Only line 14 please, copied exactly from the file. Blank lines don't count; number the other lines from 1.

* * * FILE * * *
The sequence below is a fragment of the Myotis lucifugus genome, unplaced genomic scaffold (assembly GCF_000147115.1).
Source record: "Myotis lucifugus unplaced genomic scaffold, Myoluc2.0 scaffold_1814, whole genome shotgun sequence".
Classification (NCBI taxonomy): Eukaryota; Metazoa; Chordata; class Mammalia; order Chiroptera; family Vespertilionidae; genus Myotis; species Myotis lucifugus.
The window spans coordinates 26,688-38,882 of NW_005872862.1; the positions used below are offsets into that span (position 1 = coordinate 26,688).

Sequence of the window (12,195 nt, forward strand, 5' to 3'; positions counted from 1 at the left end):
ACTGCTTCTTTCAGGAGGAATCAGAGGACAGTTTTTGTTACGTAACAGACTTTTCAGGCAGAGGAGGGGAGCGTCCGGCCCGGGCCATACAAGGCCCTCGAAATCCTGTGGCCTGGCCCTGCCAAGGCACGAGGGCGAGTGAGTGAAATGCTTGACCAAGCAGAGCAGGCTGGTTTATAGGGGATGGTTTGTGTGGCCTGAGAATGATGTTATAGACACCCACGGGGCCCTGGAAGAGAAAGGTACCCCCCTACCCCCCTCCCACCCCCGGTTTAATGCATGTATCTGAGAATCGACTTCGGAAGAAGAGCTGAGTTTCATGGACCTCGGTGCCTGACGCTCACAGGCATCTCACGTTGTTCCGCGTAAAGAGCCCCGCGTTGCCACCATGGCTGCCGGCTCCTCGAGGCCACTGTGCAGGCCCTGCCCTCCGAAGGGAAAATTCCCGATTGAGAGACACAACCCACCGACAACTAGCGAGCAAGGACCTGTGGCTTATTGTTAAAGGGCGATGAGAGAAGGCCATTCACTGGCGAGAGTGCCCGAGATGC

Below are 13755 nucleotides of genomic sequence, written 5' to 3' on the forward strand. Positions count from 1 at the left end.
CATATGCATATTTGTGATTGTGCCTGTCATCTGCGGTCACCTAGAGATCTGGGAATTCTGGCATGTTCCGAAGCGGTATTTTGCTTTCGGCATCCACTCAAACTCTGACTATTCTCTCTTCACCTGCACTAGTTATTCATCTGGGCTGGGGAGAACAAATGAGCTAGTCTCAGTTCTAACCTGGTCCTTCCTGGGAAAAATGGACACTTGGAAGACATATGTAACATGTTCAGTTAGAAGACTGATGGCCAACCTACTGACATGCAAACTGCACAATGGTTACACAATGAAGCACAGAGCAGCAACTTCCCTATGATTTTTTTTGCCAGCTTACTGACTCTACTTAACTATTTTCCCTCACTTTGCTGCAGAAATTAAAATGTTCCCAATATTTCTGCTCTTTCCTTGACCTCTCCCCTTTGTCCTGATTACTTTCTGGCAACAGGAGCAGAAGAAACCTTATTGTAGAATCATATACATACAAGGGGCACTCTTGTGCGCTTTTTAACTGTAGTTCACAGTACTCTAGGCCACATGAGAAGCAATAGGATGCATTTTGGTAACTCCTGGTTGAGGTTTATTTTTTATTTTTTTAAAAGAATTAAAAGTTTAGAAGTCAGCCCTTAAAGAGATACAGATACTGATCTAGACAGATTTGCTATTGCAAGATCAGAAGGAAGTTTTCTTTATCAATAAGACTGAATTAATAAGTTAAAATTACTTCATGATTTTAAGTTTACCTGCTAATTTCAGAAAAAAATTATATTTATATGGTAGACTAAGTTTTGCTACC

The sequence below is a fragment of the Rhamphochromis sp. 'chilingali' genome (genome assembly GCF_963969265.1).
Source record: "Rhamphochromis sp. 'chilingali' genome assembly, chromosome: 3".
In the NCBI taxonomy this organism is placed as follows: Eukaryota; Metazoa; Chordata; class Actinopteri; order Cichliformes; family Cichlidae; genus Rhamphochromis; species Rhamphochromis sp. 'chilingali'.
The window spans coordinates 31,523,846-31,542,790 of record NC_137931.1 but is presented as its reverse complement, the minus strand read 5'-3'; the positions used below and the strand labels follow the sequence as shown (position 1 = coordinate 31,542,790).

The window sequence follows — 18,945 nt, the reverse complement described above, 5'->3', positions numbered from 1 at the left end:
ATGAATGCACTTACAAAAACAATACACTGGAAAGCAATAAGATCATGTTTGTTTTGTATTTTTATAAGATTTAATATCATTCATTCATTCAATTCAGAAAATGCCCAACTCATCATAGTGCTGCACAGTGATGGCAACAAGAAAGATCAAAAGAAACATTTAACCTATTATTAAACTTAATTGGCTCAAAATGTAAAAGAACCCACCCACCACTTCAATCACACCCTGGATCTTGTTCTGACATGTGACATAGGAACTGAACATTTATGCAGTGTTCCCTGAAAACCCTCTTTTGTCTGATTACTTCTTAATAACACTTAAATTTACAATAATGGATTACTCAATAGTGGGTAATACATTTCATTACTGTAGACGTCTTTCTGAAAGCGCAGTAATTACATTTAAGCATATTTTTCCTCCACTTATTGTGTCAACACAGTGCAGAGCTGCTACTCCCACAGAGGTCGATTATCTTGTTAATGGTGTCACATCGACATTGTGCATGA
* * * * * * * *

ATGAATGCACTTACAAAAACAATACACTGGAAAGCAATAAGATCATGTTTGTTTTGTATTTTTATAAGATTTAATATCATTCATTCATTCAATTCAGAAAATGCCCAACTCATCATAGTGCTGCACAGTGATGGCAACAAGAAAGATCAAAAGAAACATTTAACCTATTATTAAACTTAATTGGCTCAAAATGTAAAAGAACCCACCCACCACTTCAATCACACCCTGGATCTTGTTCTGACATGTGACATAGGAACTGAACATTTATGCAGTGTTCCCTGAAAACCCTCTTTTGTCTGATTACTTCTTAATAACACTTAAATTTACAATAATGGATTACTCAATAGTGGGTAATACATTTCATTACTGTAGACGTCTTTCTGAAAGCGCAGTAATTACATTTAAGCATATTTTTCCTCCACTTATTGTGTCAACACAGTGCAGAGCTGCTACTCCCACAGAGGTCGATTATCTTGTTAATGGTGTCACATCGACATTGTGCATGA